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Topic: mesh network between xbee pro s2b (Read 2 times) previous topic - next topic

gabys

Oh yeah! I just noticed that the mesh network documentation was written by you Jack. Good work! You are a "mesh network" saver!! XD

Jack Christensen


Oh yeah! I just noticed that the mesh network documentation was written by you Jack. Good work! You are a "mesh network" saver!! XD


And sometimes I'm just a mesh. But glad to help in some small way :D
MCP79411/12 RTC ... "One Million Ohms" ATtiny kit ... available at http://www.tindie.com/stores/JChristensen/

Jack Christensen


I just shut down my coordinator, and sure enough, the other devices kept working.  Then I shut down one of the other devices (a router) and turned it back on, it couldn't connect.  I let it try while I crawled back up into the attic and turned on the coordinator and the disconnected router hooked up in a few seconds.  There was an end device sleeping and waking up the entire time that kept working just fine through the whole episode.  WTF??


Sorry to make you crawl through the attic :smiley-eek:  When you say the router couldn't connect after being turned back on, what was the specific symptom? Are JV or NW set to non-default values?

Quote

...the network doesn't come back up until the coordinator does...


When is the network considered "up"?

Most of my XBees have an "associated" LED, the meaning of which I misinterpreted for some time. What it doesn't mean is that "I am actively connected to a network and can transmit and receive." Consider a two-node network, a coordinator and a router. Configure them and get them talking. Then power both off. Now power up the router only. The "associated" LED will still blink, indicating that the router is still associated to a network, and when it can again connect to that network, it will then be able to transmit and receive.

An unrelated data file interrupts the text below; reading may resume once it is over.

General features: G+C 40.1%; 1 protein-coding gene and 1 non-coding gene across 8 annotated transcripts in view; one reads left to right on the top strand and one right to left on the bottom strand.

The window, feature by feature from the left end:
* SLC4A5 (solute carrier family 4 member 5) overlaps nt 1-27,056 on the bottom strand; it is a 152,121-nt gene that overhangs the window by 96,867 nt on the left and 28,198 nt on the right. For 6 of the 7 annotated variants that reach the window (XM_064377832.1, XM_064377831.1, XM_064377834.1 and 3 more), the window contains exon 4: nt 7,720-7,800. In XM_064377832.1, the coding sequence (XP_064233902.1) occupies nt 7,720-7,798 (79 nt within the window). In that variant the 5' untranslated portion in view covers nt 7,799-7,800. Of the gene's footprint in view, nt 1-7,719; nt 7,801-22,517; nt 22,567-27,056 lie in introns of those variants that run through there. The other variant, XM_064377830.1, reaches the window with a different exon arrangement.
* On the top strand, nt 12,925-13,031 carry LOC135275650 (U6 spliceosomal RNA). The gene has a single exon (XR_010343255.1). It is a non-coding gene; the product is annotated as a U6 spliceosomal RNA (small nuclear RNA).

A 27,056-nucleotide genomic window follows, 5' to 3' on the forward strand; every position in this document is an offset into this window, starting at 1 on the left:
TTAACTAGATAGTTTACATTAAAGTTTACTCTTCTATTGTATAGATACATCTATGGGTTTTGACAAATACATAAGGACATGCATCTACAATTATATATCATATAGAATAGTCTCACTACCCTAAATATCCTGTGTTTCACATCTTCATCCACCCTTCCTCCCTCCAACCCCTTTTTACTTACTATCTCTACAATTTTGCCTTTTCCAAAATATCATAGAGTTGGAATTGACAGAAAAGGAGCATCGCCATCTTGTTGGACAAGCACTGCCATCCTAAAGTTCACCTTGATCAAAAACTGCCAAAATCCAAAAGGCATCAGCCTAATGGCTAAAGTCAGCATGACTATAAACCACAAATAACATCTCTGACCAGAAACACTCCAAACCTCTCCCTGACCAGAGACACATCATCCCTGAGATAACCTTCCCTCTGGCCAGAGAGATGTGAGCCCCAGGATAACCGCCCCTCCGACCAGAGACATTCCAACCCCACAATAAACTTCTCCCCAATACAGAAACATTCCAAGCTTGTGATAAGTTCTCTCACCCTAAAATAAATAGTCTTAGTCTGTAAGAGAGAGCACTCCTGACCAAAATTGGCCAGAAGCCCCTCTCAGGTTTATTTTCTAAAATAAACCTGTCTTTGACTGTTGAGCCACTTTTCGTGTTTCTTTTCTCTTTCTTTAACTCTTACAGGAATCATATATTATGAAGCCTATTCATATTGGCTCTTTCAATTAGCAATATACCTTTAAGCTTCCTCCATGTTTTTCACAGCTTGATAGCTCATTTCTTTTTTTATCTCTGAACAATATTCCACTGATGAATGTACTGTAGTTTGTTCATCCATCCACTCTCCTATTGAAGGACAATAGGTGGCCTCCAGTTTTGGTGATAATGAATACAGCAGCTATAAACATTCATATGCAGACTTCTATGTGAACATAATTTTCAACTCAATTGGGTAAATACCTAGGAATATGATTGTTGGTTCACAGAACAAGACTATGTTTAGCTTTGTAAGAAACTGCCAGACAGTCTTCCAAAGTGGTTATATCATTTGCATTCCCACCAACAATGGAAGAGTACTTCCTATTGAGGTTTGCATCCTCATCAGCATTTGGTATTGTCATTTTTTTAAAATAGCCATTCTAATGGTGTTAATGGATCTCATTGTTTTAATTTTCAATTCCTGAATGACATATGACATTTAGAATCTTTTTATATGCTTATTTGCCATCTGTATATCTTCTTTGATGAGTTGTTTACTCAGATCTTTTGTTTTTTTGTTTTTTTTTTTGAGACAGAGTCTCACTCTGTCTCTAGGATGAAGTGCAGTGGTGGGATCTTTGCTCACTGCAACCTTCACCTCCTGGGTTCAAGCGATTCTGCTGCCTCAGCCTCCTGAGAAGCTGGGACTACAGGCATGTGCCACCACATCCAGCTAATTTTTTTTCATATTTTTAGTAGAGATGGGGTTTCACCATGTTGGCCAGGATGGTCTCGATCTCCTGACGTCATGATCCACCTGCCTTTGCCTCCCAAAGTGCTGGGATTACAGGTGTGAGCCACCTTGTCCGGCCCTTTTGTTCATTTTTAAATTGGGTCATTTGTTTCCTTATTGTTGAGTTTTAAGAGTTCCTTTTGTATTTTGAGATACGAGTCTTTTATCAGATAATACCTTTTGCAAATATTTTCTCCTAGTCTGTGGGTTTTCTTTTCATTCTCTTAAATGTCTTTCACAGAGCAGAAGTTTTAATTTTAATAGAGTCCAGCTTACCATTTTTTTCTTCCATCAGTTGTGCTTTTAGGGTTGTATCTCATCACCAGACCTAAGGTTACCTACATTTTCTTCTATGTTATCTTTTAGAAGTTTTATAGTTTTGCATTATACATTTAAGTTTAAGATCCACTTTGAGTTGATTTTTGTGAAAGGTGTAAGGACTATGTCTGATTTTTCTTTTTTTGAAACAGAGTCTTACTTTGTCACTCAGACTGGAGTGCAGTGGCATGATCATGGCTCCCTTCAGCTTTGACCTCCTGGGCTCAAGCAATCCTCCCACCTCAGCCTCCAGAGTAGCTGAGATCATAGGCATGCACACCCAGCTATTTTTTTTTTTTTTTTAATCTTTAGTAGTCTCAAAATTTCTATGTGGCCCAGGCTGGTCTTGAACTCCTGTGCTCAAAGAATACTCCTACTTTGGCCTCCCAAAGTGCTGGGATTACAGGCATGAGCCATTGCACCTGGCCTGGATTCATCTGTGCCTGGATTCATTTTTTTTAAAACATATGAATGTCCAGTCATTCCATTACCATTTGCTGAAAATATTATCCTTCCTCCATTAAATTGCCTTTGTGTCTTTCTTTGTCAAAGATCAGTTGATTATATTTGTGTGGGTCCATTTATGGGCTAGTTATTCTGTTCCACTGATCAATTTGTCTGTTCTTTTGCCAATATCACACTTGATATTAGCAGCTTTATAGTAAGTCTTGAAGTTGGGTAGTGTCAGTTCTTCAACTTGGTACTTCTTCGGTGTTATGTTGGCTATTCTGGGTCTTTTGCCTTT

What the associated LED does mean is more like "I joined a network (coordinator required for that) and nothing has happened to cause me to leave it." It's just an internal status in the individual module that doesn't necessarily reflect the current ability of the device to actually function on the network.
MCP79411/12 RTC ... "One Million Ohms" ATtiny kit ... available at http://www.tindie.com/stores/JChristensen/

draythomp

I was sniffing the network and looking for actual transmissions; didn't even bother to look at the lights because they are inside a box.  I have to sniff them because most of them don't broadcast anymore, they have specific addresses to transmit to.  When the coordinator was unplugged, nothing changed except the time transmissions that the coordinator is in charge of.  Then I took down the router, which is an outside sensor for temperature; I popped the GFI it's plugged into.  When I turned on the router, it didn't come back.  I waited quite a while, well many, many commercials on the TV, and it never sent anything.  It's not in the path of any other XBees, so I couldn't tell if it would relay.

Crawled up and turned the coordinator back on and it started working really quickly, then I noticed transmissions from the temperature sensor start up a couple of seconds later.  All the time a couple of battery monitors that are configured as end devices and sleep for around a minute between transmissions were just talking away like they didn't notice anything.

So, it certainly wasn't a scientific test, but it did prove the coordinator can be turned off after the entire network is established.  Don't know about the router, but it was sure silent from the time I turned it off until a second or two after the coordinator came back on.
Trying to keep my house under control http://www.desert-home.com/

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